Israel unveils ancient road ‘where Jesus walked’ to temple

Israel officially opened a stairway, known as "Pilgrim's Road," that Jesus is believed to have walked on in ancient Jerusalem as another place with the significance of "biblical proportions" to billions, especially for Judeo-Christian visitors to the Holy Land.

The City of David Foundation unveiled the 2,000-year-old main thoroughfare from Roman-era Jerusalem that it says served pilgrims ascending to the ancient Jewish Temple from the Pool of Siloam built by King Hezekiah. Until recently, it was hidden under a potato field and discovered by accident in 2004 after a pipe burst.

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The Trump Administration celebrated the new unveiling that took place a little over a year after President Trump officially opened the U.S. embassy in Jerusalem with a ceremony Sunday attended by U.S. Ambassador to Israel David Friedman and three other visiting American ambassadors as well as Trump's Mideast negotiator, Jason Greenblatt, and Sen. Lindsey Graham, R-S.C.

"It brings the Bible back to life," Friedman told Pete Hegseth, who has a special on "Fox Nation" about the newly discovered road. "From a sewage pipe that burst 15 years ago came these excavations that resulted in the discovery of the Pool of Siloam, where all the Jewish pilgrims would come and cleanse themselves before ascending to the Temple and then an entire road, not a relic, not an antiquity, but an entire road intact from that pool ascending to the Temple.."

U.S. Ambassador to Israel David Friedman, left, White House Mideast envoy Jason Greenblatt, center, and Lindsey Graham, U.S. Senator from South Carolina, attend the opening of an ancient road at the City of David, a popular archaeological and tourist site in the Palestinian neighborhood of Silwan in east Jerusalem. The site is located on what many believe to be the ruins of the biblical King David's ancient capital and see as centerpieces of ancient Jewish civilization, but critics accuses the operators of pushing a nationalistic agenda at the expense of local Palestinian residents. (AP Photo/Tsafrir Abayov, Pool)

U.S. Ambassador to Israel David Friedman, left, White House Mideast envoy Jason Greenblatt, center, and Lindsey Graham, U.S. Senator from South Carolina, attend the opening of an ancient road at the City of David, a popular archaeological and tourist site in the Palestinian neighborhood of Silwan in east Jerusalem. The site is located on what many believe to be the ruins of the biblical King David's ancient capital and see as centerpieces of ancient Jewish civilization, but critics accuses the operators of pushing a nationalistic agenda at the expense of local Palestinian residents. (AP Photo/Tsafrir Abayov, Pool)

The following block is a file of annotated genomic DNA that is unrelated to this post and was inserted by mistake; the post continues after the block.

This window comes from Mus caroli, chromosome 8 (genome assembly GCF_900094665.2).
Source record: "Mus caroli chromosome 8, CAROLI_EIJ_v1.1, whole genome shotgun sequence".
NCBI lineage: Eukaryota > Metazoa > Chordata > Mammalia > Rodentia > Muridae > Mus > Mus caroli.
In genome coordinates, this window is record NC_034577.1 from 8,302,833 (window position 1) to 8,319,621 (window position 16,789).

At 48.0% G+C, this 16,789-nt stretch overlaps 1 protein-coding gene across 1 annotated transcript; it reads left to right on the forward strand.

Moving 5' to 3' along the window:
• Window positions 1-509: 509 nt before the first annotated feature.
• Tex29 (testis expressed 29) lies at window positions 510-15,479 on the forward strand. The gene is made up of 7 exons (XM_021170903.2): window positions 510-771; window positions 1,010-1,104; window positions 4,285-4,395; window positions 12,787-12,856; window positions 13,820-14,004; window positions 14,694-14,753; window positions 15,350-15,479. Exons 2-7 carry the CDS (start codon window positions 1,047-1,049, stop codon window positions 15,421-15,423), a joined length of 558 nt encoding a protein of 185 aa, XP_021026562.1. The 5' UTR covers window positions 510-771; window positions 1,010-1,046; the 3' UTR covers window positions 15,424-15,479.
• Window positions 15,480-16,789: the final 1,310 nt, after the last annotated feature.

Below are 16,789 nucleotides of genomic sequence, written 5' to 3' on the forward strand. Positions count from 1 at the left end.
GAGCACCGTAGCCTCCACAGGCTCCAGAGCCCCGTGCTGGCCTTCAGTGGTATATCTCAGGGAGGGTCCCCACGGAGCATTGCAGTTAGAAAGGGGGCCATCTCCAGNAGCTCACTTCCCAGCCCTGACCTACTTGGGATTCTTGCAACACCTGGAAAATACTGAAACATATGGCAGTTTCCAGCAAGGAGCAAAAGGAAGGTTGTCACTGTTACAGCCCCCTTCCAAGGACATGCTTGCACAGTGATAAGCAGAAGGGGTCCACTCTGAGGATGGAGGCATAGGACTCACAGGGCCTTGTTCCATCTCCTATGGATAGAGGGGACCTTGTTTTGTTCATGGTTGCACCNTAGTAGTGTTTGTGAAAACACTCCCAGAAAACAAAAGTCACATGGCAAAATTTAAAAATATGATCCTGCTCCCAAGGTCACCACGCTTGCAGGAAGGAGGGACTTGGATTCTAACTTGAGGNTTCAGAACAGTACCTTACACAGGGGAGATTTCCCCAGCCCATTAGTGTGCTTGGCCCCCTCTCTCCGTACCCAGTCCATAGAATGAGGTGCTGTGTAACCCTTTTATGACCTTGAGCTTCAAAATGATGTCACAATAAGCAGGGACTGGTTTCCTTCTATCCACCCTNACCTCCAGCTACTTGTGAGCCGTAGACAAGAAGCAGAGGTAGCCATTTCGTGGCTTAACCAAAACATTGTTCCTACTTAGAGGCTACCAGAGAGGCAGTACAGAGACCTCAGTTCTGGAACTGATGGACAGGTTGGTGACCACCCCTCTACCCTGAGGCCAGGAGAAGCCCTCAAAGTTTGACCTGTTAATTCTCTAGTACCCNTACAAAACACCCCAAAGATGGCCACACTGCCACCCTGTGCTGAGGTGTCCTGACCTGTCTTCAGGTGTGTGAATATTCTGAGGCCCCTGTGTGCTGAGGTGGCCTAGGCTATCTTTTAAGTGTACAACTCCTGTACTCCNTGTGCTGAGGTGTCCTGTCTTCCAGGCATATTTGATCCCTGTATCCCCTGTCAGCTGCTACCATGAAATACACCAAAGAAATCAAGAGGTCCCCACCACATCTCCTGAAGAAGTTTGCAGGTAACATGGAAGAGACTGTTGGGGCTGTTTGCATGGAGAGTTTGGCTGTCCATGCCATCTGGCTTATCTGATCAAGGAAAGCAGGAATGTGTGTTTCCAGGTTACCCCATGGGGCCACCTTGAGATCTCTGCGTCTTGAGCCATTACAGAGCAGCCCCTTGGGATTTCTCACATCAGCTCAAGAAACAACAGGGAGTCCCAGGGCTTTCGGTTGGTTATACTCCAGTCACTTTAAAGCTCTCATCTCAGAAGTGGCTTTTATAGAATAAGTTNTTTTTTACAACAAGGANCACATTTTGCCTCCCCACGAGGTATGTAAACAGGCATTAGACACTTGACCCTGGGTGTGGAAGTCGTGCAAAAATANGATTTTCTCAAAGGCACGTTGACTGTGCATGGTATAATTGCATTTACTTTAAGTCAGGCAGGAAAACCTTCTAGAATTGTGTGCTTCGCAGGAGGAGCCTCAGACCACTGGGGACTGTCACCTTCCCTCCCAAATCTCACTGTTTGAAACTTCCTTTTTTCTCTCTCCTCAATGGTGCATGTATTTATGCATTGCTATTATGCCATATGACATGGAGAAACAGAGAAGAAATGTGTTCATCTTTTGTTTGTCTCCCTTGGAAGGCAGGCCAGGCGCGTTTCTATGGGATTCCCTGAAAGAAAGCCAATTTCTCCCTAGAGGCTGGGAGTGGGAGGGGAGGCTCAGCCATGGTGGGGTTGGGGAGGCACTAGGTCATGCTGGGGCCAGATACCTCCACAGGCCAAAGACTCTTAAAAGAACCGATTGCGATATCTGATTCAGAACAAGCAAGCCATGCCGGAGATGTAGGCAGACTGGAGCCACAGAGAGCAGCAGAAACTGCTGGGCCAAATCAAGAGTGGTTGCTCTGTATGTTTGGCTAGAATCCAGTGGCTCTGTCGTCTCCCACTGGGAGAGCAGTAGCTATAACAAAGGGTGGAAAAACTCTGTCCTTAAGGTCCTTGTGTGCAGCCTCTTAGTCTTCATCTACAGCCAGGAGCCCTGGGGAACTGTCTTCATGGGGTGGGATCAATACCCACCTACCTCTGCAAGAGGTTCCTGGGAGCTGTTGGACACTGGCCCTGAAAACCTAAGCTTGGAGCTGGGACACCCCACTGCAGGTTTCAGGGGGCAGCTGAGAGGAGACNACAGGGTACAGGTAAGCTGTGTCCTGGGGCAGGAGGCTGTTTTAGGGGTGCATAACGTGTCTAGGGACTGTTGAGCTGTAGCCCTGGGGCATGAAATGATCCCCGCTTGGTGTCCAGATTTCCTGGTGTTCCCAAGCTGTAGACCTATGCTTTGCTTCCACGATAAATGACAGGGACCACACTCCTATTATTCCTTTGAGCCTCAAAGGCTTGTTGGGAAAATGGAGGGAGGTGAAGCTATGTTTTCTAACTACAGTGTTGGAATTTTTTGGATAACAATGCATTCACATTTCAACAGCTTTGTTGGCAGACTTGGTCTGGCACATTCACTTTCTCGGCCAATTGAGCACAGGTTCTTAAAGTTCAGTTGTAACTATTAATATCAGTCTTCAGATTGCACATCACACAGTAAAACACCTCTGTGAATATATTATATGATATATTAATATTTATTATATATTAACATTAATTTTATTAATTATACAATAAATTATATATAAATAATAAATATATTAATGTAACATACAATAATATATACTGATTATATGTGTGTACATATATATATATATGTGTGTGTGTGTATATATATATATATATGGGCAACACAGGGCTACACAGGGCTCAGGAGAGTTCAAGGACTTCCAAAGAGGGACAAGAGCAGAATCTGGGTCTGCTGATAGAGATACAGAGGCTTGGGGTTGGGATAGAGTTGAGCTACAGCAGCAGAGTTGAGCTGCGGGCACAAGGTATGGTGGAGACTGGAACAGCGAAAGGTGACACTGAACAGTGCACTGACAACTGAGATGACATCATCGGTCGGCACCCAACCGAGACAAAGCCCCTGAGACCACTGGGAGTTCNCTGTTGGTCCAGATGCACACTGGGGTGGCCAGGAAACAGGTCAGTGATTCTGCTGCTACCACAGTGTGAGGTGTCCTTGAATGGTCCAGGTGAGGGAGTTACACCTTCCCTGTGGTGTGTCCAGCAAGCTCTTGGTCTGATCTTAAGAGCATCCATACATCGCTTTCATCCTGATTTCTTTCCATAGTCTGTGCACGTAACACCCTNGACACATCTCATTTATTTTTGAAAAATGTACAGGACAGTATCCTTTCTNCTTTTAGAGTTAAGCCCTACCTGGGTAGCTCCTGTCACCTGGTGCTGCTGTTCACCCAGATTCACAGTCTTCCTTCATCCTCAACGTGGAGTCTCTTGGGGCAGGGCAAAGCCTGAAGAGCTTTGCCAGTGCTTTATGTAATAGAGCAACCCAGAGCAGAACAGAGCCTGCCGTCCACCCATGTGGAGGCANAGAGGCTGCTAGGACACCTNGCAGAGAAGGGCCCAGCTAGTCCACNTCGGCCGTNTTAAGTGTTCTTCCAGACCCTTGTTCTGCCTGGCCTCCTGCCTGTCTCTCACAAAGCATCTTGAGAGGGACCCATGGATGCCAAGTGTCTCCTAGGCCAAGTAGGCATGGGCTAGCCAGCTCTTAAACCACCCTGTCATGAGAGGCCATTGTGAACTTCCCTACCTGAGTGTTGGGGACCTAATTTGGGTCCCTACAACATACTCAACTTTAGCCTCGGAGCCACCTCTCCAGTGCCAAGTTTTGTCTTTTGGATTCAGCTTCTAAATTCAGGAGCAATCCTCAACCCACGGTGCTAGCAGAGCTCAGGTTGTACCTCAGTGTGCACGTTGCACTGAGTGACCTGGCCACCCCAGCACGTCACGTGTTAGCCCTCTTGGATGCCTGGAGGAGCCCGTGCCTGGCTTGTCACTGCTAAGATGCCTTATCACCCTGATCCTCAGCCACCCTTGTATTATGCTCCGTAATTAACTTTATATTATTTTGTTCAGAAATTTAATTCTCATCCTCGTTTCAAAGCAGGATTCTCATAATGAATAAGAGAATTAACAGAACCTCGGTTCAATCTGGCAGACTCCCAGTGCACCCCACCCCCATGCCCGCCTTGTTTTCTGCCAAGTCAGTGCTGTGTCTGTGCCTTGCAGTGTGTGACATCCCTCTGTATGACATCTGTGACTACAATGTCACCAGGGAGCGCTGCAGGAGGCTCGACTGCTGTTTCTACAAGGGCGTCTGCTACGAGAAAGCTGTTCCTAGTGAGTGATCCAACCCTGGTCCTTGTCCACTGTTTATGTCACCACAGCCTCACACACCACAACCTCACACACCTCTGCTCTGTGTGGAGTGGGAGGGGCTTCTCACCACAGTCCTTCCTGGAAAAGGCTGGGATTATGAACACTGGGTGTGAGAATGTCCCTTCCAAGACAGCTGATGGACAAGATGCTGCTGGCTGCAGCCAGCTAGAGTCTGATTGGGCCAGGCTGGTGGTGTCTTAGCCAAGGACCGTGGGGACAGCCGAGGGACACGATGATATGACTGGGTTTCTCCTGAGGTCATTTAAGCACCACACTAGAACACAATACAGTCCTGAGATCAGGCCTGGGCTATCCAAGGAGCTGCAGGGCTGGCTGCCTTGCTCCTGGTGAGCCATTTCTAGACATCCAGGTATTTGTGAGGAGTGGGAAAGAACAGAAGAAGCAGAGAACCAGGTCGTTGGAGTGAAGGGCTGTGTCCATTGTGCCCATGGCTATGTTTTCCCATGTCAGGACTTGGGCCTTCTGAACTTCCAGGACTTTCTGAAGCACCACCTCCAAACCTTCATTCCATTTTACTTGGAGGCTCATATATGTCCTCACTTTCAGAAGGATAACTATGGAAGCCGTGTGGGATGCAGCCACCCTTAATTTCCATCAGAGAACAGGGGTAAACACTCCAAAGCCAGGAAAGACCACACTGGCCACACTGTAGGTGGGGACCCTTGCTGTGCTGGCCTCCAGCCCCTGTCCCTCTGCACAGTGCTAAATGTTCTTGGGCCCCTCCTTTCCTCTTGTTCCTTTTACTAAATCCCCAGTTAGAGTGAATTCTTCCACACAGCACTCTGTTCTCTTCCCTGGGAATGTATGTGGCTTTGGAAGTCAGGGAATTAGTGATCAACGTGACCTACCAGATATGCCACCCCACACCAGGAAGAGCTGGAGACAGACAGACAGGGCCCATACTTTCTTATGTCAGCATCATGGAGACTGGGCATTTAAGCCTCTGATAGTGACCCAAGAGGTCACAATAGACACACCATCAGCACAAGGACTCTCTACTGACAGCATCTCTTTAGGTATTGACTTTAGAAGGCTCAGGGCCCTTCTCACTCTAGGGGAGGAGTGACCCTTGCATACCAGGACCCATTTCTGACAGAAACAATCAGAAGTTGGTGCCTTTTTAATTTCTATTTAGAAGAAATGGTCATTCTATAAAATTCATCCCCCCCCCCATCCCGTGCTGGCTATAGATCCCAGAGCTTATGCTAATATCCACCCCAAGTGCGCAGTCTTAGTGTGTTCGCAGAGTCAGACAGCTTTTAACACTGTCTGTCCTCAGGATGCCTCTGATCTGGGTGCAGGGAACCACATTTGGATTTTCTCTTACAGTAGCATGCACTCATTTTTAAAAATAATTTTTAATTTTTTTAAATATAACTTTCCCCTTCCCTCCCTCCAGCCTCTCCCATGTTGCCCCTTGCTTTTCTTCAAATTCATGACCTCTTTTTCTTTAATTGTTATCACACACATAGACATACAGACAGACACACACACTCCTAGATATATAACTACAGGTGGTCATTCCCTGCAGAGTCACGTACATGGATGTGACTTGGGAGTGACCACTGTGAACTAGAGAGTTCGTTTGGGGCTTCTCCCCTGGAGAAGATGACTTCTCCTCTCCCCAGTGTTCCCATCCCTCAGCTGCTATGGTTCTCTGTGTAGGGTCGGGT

He added: "People can literally immerse themselves in that environment, where the great biblical figures of the time where Jesus walked, we know that Jesus took this road. We know His visits to the Temple are well-documented. So you really have the opportunity to immerse yourself in ancient history in this incredible, stunning discovery."

Friedman said as Americans celebrate the Fourth of July and look back at the Founding Fathers and the biblical language they infused in the United States' founding documents, that the Word of God read by the Founders came from Jerusalem.

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"When we think of America and its beginnings, well the physical beginnings we could think about Plymouth Rock or we could think about Valley Forge...but the spiritual underpinning, the bedrock of our principles as a nation, comes from Jerusalem," Friedman added. "So this site is a heritage site for America as well as for Israel. It's one of the best examples of that unbreakable bond, that ancient bond between the people of the United States and the people of Israel."

People take selfies inside an ancient tunnel during the opening of an ancient road at the City of David, a popular archaeological and tourist site in the Palestinian neighborhood of Silwan in east Jerusalem. The site is located on what many believe to be the ruins of the biblical King David's ancient capital and see as centerpieces of ancient Jewish civilization, but critics accuses the operators of pushing a nationalistic agenda at the expense of local Palestinian residents. (AP Photo/Tsafrir Abayov, Pool)

People take selfies inside an ancient tunnel during the opening of an ancient road at the City of David, a popular archaeological and tourist site in the Palestinian neighborhood of Silwan in east Jerusalem. The site is located on what many believe to be the ruins of the biblical King David's ancient capital and see as centerpieces of ancient Jewish civilization, but critics accuses the operators of pushing a nationalistic agenda at the expense of local Palestinian residents. (AP Photo/Tsafrir Abayov, Pool)

Visitors will be able to "touch history" by walking in the footsteps of ancient pilgrims through a 350-yard stretch of tunnel along the ancient street that ran uphill to the Jewish temple, the City of David Foundation said.

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“The discovery of the Pilgrimage Road was an unprecedented scientific feat of biblical proportions,” Doron Spielman, vice president of the City of David Foundation wrote in a Times of Israel op-ed. “Unlike most archaeological digs which begin from the ground down, this excavation was done subterraneously, beneath the hustle and bustle of modern Jerusalem. Dozens of fiber optic cable cameras were used to decipher where to excavate, while maps and diagrams made by archaeologists over the last century and a half paved the way forward.”

The Associated Press contributed to this report.